The Wealth of Nations Book IV, Chapter 7
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Book IV, Chapter 7
- Now it's time for Smith to talk about something that was a really big deal in his time: the creation of overseas colonies. Let's not forget that he published The Wealth of Nations in 1776, the same year America went to war to win its independence from Great Britain.
- Basically, a country creates colonies whenever it seems as though the wealth of that country has been mined. People on the bottom of society want a greater share in the wealth, but the folks up top don't want to share. So they send these folks off to some new country and wish them good luck with building their fortunes.
- Smith is actually very critical of the way that Europe has stomped across the world, killing the native peoples of countless lands and grabbing everything for itself.
- However, Smith also admits that new colonies create wealth more quickly than any other place on Earth. That's because they are constantly finding new land to farm, which creates more and more food and wealth. New land is practically there for whoever wants it, so more and more people make the land more and more productive by cultivating it.
- Adam Smith also finds that America has been more successful at growing its economy because it is a democracy. Democracy does a better job of running things efficiently than a monarchy because monarchs quite often don't know what they're doing.
- Smith returns to the concept of slavery, condemning it on both moral and economic grounds.
- One really bad thing about colonies is that the mother country prohibits them from importing goods from anywhere other than the mother country. This ends up hurting both economies in the long run because it manipulates the natural prices of things and makes producers less productive. In the end, less stuff gets produced and the society as a whole becomes poorer, even though some individuals might get richer.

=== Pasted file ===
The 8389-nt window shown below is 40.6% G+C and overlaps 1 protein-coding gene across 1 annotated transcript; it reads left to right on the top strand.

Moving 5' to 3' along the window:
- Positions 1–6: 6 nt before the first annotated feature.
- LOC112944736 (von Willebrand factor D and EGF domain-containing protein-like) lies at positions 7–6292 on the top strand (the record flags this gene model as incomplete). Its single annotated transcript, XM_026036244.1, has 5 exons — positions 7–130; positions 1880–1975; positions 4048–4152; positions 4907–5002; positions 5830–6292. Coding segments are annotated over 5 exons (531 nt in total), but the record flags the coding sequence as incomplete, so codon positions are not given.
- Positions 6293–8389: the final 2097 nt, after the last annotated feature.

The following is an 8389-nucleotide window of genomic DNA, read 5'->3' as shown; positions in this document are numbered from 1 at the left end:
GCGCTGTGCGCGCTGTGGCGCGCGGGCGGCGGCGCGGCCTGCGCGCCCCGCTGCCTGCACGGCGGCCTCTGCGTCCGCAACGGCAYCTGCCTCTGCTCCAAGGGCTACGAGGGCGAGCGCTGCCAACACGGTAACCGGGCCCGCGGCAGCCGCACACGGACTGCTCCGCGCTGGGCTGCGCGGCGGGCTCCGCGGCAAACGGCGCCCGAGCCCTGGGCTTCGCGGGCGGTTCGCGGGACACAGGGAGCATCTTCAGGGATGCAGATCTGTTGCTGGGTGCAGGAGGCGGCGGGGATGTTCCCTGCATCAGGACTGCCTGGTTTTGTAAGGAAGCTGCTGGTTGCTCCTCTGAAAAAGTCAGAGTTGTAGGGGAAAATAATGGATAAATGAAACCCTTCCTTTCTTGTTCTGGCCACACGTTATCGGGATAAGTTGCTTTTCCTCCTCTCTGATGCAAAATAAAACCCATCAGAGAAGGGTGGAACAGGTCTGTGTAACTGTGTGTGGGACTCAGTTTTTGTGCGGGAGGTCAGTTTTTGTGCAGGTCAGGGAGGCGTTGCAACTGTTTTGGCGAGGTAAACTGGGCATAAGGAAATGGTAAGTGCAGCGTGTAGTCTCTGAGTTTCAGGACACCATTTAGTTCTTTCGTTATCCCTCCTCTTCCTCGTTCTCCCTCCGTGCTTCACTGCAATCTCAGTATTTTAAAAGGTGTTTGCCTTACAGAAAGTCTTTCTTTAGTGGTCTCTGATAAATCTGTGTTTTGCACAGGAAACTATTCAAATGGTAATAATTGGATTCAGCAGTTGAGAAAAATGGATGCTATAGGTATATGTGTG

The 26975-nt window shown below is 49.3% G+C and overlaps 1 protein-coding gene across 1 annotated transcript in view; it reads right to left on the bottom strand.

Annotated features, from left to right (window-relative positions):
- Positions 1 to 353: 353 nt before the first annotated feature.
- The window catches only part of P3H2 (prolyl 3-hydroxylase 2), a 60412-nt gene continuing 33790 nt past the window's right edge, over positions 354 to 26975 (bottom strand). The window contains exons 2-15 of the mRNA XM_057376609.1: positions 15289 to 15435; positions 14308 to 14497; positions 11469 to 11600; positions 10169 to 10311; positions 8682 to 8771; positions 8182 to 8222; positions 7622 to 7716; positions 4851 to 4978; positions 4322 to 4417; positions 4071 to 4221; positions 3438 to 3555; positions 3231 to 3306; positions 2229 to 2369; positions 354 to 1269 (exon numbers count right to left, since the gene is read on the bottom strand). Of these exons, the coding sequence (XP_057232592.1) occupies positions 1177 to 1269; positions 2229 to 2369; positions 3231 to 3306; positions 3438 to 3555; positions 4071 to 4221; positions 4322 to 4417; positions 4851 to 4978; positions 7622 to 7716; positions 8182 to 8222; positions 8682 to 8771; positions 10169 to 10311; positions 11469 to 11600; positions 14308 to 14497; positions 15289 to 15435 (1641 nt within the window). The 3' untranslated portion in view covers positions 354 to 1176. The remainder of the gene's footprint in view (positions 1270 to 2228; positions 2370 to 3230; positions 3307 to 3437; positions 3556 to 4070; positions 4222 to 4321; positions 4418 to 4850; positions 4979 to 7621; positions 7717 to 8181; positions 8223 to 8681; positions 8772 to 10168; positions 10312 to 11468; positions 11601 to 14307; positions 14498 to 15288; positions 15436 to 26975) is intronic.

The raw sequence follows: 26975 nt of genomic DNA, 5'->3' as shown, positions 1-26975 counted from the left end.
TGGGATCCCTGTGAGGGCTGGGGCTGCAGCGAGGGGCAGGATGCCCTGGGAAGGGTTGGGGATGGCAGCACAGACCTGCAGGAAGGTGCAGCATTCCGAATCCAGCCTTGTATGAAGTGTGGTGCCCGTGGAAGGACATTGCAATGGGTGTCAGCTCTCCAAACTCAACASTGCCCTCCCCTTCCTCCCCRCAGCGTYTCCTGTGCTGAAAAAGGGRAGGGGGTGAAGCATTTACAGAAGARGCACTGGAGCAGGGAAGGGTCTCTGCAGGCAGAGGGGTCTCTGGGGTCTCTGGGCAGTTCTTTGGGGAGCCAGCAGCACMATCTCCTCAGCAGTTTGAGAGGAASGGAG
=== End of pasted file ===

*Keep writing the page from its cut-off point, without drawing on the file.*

- If you expose merchants to competition, they'll be much more careful with their money and more efficient in pursuing profit. And if you get all the merchants in an entire society acting this way, the overall wealth of that society increases.
- Adam Smith believes that both England and its colonies would be better off if England just gave up these colonies and allowed them to be independent. But he's not foolish enough to think this will ever happen. There are too many private interests at stake.
- Ultimately, he thinks England will have to give up its colonies because it will go broke by trying to keep them.
- Smith goes through several examples to show how England's many colonies end up costing it more money than they make.
The Wealth of Nations Book IV, Chapter 7 Study Group
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